It seems to be a little known fact – but it is worth remembering – that almost all Web browsers allow you to change the text size, font, colour and background colour of the web pages you visit.

Try experimenting with the setting in your own browser; check how your pages look with much larger or smaller text, or a different text/background combination. And even more importantly, check if the page design allows these attributes to be altered at all.

If they can’t be altered (perhaps because you have spent time trying to force the page to look the same on everybody’s screen), then this should alert you to the fact that your pages may not be as accessible as you thought.

An important aspect of accessible web design is giving users the ability to change the presentation of the page to suit their own needs – if they can’t do that then this should alert you to accessibility issues with your site.

Website and document accessibility auditing

If you require a more comprehensive and authoritative audit of your website or your documents (for example, checking the accessibility of your PDF’s) then please get in touch as that is exactly what we do. We’ve been very very good at it since 2005.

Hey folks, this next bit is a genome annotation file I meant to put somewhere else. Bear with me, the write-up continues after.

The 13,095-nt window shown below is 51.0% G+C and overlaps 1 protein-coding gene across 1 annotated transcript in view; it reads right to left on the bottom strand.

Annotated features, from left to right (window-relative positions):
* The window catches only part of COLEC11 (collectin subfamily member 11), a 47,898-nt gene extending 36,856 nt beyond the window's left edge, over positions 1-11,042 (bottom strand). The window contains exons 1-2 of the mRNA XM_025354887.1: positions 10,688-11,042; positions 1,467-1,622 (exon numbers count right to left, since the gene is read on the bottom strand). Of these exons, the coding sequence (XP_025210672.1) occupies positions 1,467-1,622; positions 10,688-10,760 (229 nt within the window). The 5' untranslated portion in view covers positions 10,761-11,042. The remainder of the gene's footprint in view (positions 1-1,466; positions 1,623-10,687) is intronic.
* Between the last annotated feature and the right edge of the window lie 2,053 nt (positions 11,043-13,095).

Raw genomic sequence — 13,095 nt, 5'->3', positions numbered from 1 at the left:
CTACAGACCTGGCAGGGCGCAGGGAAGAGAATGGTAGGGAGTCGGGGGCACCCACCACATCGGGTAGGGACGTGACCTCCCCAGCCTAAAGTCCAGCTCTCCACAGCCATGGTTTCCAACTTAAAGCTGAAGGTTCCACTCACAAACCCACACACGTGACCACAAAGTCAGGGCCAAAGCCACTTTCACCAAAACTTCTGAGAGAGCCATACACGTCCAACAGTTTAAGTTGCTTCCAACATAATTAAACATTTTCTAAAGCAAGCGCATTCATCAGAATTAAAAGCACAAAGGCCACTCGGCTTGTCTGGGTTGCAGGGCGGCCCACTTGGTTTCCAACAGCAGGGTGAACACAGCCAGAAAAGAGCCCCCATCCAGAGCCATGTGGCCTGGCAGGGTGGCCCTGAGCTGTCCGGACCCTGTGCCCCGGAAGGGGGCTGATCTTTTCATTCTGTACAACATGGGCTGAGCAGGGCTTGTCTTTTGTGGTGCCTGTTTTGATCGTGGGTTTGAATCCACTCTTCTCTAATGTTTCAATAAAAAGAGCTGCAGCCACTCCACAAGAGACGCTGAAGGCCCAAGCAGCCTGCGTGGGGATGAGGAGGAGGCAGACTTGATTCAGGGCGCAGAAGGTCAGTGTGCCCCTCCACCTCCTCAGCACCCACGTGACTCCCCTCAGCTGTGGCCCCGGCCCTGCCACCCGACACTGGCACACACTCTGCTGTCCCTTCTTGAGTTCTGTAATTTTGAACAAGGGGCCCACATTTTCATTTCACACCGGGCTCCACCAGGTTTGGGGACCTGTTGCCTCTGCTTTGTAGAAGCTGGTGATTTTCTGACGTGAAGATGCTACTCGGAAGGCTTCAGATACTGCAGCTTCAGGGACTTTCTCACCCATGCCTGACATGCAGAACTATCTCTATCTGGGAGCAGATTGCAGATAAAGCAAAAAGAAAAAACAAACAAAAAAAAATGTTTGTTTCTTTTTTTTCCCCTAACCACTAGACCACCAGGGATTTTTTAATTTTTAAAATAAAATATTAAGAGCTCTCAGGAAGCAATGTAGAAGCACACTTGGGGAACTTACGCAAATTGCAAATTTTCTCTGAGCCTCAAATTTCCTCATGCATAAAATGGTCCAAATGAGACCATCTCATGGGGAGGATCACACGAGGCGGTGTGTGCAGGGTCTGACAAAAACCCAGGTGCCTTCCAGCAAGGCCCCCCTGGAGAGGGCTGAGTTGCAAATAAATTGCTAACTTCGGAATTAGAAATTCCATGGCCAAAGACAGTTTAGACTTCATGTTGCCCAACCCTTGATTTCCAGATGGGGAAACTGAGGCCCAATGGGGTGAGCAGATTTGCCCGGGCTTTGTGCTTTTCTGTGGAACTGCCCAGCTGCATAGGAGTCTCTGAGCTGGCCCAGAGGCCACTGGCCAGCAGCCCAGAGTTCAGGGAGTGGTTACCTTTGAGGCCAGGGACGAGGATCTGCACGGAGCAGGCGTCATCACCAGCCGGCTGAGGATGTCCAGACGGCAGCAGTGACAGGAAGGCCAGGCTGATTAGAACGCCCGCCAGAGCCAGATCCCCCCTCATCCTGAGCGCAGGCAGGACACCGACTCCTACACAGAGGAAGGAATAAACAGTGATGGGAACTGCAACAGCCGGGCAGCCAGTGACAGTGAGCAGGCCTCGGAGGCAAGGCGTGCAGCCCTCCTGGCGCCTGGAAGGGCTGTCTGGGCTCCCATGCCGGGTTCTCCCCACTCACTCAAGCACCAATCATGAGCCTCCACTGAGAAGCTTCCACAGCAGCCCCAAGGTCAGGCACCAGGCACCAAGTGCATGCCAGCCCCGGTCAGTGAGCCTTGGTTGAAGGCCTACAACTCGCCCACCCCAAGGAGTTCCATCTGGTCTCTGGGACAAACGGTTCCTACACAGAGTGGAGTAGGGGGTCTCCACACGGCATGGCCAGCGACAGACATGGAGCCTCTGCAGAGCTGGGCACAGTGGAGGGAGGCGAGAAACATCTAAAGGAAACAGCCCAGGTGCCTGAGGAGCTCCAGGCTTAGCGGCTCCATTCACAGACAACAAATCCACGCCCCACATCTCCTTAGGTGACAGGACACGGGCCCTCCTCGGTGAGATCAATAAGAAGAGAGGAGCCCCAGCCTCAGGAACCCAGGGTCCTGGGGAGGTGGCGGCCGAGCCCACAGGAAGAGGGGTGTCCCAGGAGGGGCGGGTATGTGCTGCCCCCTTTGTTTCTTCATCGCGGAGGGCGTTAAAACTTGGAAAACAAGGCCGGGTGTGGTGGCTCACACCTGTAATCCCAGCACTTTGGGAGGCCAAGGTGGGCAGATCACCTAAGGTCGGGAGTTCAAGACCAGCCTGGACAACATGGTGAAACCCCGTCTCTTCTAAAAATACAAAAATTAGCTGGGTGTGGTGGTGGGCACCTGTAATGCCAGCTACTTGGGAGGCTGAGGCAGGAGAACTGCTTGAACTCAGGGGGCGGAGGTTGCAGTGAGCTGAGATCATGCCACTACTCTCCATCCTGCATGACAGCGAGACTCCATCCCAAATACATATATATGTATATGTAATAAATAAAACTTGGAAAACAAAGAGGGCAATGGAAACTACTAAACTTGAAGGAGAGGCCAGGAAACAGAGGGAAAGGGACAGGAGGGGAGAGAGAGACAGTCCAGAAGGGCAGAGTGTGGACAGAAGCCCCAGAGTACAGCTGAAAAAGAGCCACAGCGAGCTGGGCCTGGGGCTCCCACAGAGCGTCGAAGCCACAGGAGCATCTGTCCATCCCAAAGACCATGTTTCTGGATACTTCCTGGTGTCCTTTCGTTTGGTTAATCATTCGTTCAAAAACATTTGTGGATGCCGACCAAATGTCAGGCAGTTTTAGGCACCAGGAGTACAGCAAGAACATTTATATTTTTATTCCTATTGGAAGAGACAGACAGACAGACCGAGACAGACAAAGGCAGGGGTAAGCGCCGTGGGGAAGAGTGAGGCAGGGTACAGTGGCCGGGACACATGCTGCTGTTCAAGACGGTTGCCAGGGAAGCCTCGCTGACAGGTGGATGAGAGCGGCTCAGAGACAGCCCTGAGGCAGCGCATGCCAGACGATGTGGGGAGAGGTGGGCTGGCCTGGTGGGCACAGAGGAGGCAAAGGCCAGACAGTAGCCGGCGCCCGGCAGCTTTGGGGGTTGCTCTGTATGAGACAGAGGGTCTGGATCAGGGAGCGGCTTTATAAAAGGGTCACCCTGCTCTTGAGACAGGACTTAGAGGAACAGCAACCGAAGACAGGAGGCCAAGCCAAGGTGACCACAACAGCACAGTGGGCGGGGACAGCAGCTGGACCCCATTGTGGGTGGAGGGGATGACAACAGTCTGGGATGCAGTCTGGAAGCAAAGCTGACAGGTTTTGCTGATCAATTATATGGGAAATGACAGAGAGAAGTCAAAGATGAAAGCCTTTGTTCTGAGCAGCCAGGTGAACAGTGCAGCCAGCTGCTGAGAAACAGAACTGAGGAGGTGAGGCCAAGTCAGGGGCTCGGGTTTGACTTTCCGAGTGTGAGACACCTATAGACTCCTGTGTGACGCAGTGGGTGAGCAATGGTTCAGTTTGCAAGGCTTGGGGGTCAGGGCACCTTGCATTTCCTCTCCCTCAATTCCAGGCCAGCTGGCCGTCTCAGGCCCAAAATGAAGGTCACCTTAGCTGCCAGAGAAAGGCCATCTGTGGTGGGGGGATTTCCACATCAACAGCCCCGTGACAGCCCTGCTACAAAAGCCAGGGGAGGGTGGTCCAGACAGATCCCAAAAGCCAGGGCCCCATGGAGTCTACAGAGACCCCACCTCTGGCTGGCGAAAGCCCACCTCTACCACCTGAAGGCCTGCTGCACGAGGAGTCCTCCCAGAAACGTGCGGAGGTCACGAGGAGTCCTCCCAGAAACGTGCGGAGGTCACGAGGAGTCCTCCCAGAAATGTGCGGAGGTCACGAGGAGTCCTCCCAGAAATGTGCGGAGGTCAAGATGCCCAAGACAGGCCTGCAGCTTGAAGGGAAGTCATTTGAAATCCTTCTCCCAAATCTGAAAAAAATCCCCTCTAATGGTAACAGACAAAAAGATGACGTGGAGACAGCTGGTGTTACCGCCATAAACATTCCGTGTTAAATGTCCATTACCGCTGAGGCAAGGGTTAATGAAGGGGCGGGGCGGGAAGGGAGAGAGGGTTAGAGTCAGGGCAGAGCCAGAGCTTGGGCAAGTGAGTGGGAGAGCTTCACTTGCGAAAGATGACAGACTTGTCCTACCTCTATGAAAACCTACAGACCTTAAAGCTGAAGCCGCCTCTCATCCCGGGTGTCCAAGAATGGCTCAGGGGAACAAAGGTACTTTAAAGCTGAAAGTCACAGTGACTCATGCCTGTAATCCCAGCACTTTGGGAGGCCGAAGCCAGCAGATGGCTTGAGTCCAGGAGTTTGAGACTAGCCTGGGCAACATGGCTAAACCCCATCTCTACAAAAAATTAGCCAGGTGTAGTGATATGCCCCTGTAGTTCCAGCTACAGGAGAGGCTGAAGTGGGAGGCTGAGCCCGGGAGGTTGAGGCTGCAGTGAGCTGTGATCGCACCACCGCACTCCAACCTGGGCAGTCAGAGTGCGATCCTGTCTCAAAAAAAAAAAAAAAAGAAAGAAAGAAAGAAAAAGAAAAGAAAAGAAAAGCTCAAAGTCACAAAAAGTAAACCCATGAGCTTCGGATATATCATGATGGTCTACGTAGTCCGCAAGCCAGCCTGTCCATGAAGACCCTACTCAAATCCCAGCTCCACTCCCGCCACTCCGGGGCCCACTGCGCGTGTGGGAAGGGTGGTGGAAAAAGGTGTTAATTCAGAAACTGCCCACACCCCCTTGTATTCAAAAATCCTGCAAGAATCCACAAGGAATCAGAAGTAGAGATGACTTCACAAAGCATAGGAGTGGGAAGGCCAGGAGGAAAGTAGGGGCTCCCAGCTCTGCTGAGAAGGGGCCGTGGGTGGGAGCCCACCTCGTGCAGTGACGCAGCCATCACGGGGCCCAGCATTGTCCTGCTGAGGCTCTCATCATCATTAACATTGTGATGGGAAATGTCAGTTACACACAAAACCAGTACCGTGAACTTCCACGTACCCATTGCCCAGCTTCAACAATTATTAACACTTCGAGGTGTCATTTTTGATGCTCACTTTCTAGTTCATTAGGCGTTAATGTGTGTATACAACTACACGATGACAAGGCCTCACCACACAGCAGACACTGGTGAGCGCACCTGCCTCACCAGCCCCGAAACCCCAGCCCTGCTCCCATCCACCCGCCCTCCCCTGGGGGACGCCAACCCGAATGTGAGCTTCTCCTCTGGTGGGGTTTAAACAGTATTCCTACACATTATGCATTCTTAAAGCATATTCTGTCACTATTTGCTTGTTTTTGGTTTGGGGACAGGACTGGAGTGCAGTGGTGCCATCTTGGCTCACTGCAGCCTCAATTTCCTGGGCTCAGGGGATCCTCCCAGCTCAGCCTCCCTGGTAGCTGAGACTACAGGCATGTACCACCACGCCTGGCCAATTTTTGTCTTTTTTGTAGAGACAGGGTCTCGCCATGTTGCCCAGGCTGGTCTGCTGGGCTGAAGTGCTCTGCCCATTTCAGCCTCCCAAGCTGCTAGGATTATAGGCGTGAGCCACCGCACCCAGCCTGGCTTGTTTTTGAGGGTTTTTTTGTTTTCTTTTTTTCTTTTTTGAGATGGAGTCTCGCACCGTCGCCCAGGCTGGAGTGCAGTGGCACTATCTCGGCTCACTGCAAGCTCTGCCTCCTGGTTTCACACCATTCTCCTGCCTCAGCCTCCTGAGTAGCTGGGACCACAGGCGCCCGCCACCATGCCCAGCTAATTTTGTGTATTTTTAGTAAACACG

Contact us today to discuss your project

Or phone to talk over your ideas: 0141 576 9446.

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Take my Web Accessibility Online Training Course - WCAG 2.1 Compliance

Learn to design and manage WCAG compliant, accessible websites with my online course

You will learn both the techniques of accessible website design and an entire ‘framework for thinking about the subject’. It will equip you with the skills to understand, identify and fix issues any accessibility issues you come across. Watch the free videos to get a taste of what is on the course. Video image from Web Accessibility Online Training Course - WCAG 2.1 Compliance

Working with non-profits, charities, voluntary and public sector organisations and social enterprises for over 20 years. Jim set up one of the worlds first website accessibility web agencies in the mid 1990s.